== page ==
• Uncomfortable waiting that we talked about last week is part of it → Despite what he said in his letter and the return of the rest of the village men, Papa still wasn’t home yet. And no Papa, no tree … at least, in the preacher’s mind.
          • Expectations are a part of it → The villagers and church-goers have their expectations. The pastor clearly has his expectations. And Mama and Ruthie have their own expectations. And if you’ve ever tried to satisfy your own expectations as well as the expectations of even one other person, you know just how difficult it can be to navigate all of that.
  • But Mama comes to the rescue → wakes Ruthie in the dead of night so they can go find that perfect Christmas tree and deliver it to church just as they promised they would
    • “Mama to the rescue” in more ways than one
      • Rescues the family’s honor by providing the tree … even if the preacher seems to think it appeared out of nowhere. – (not the brightest bulb in the box)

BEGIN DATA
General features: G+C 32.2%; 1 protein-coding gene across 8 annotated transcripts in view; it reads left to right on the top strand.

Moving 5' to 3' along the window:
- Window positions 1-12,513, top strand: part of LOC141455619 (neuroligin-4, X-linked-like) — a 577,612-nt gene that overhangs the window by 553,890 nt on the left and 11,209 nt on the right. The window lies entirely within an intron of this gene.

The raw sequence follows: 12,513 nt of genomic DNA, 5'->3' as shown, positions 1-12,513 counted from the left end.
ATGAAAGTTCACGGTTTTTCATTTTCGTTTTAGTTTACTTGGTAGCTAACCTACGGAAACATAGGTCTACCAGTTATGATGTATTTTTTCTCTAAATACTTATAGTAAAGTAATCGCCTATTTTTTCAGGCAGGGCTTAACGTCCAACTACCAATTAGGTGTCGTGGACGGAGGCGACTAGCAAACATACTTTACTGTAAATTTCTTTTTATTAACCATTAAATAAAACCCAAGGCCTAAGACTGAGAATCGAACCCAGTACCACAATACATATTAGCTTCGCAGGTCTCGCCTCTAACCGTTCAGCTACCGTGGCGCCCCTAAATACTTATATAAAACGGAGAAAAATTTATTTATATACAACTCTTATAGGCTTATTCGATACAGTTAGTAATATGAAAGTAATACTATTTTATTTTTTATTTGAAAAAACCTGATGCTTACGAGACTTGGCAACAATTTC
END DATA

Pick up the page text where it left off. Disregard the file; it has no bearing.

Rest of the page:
• Rescues Ruthie’s peace of mind as they’re trudging through the woods at night – book: As they came to the dark woods the winter moon made strange shadows on the snow. “Mama, I’m afraid,” said Ruthie. “No need to be afraid,” said Mama. “We’re off to get the perfect balsam Christmas tree.” Mama began to sing “I wonder as I wander out under the sky.” Ruthie joined in the song. Soon she forgot to be afraid.[2]
      • Rescues Ruthie’s Christmas by sacrificing her own wedding dress and silk stocking to make a new dress with long flowy angel-wing sleeves and a tiny doll with a dress to match → And while this story is about the gift of the perfect Christmas tree, this dress and doll are the most precious gift of all, not because they are the most flashy or expensive gifts but because they come from a place of love and grace – from the heart of a mother who wants nothing more than to see her daughter happy … just like the gift of the Christ child for which we wait – a gift from an ever-present, ever-loving God who just wants to see that love reflected in God’s dearest creation once again.